But we lack, dreadfully, ones and twos supporting one another as disciples.
In these twos and threes come the restorers of a discipleship that makes statesmen, rather than combatants. It is disciples who endure, take scorn joyfully, and speak Agape into a rancid culture. Even facing death, if that is the calling.
Who is walking alongside you in the regular stuff of life? The good and bad? Who really and truly knows you, and is cheering for you even in your darkest screwups? And you for them?
Whether your leadership is as a parent, pastor, plumber, politician or professor – whether you lead one, or tens or thousands – you, personally, have a destiny, commanded by Christ – to lead the disciples you oversee to develop as disciples – as Christ intended them to, and then they make more disciples.
Remember the opening about statesmen? The model Christ directed to change a world began with three men and women close and alongside him. Which then became the twelve, then the seventy-two. Notice where that led over the years, worldwide. A very few statesmen and women changed a whole world.
We need a return to that discipleship.
Disciples are surrendered servants. (Christ’s words, not mine.[ii]) A bondservant does what their Master expects, not what the headlines tell us to think and feel and wanna be.
Westerners do not like the thought of having a Master, nor of bondservant-ness.
But that’s the oft-overlooked part of the Gospel: Unconditionally surrendered, unconditionally laying down my will, unconditionally pursuing and following Christ in all my days and years ahead.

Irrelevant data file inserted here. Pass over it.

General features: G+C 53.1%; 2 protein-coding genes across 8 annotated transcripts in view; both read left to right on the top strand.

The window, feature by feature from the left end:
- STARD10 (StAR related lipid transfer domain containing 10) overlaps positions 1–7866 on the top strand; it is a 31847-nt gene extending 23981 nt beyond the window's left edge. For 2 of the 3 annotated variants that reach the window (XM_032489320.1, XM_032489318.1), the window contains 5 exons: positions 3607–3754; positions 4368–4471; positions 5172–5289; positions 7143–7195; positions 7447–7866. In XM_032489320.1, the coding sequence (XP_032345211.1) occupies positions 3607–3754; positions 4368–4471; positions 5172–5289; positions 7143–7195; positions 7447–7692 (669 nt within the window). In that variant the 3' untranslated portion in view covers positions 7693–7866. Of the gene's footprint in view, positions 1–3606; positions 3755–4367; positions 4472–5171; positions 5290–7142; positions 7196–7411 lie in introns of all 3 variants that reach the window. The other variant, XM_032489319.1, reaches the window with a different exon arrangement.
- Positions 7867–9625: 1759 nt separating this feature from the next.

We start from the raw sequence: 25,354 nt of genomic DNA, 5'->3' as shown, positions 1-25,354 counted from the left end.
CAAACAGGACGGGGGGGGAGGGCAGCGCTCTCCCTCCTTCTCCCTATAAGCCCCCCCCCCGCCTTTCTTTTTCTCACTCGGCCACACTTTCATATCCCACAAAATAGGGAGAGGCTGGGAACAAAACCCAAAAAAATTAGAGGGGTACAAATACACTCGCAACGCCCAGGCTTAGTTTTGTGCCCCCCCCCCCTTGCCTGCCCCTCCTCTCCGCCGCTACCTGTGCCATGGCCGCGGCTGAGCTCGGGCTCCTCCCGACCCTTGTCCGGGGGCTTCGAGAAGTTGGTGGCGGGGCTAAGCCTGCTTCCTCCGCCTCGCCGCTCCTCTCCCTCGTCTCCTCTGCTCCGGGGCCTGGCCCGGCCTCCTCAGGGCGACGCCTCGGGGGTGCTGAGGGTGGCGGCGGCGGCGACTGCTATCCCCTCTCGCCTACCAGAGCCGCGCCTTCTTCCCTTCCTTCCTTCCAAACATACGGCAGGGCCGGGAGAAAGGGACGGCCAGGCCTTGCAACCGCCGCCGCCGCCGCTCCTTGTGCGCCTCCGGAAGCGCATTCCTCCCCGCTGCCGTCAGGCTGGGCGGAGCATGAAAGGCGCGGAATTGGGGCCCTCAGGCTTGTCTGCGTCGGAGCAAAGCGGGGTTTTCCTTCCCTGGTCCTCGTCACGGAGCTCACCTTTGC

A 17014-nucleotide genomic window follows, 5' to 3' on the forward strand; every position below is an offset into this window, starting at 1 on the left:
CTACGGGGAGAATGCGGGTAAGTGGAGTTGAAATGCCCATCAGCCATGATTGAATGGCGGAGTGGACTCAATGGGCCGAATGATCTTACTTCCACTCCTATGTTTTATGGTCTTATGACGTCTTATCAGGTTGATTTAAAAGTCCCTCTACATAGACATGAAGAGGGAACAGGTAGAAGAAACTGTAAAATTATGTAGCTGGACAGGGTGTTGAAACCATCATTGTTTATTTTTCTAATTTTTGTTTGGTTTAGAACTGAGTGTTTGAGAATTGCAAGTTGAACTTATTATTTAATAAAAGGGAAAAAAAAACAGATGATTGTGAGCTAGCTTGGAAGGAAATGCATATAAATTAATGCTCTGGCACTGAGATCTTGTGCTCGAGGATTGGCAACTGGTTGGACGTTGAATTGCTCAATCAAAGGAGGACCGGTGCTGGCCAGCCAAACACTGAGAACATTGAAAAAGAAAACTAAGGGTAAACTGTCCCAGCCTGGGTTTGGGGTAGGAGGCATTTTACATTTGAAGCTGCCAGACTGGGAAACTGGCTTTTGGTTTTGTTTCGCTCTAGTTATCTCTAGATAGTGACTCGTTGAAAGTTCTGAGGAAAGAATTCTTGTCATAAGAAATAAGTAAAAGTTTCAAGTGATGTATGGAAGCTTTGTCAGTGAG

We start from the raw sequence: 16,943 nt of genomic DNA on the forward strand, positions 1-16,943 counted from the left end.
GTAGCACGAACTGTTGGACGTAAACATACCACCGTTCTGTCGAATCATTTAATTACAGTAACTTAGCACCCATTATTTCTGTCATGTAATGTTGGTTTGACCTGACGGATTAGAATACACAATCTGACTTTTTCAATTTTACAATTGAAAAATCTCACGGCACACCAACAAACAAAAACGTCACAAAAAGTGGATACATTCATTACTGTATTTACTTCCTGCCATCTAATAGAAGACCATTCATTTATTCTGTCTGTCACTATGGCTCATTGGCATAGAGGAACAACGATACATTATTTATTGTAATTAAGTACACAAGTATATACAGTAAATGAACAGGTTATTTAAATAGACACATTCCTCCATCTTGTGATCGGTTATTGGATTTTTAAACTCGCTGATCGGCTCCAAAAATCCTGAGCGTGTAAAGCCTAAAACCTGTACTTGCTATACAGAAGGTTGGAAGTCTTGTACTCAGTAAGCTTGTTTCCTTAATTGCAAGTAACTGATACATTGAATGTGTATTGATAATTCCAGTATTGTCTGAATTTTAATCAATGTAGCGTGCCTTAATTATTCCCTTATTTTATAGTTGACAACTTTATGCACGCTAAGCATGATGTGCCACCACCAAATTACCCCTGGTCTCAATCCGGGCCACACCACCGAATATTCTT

Disciples exist to restore unity and peace and joy in the world. I’m not going Age-of-Aquarius on you here. Biblical discipleship is designed to restore unity in a society because the resurrection has changed everything for us, and for those about to be around us.
Unity among Christ’s disciples is the first beachhead. We cannot induce a regional or national curiosity until we take the first ground. Our own ground, the ground under us.
Disciples set aside their petty agendas to serve each other. That’s going to generate questions in our communities.
So I serve now. And I deliver Agape (unconditional love) even when I am being cancelled, condemned and cast out.
“I don’t like that man. I must get to know him better.”[iii] That’s the disciple’s mantra – the life of a statesman, lived locally, influencing – relating to – others.
Leaders exist to impart this new culture in disciples: Surrender – Follow – Transform – Agape.
That kind of life as a disciple is going to attract attention. Agape is going to cause a riven and ranting world to pause and ask you what in the world makes you tick. Which, by the way, doesn’t. The world doesn’t make you tick, Christ does.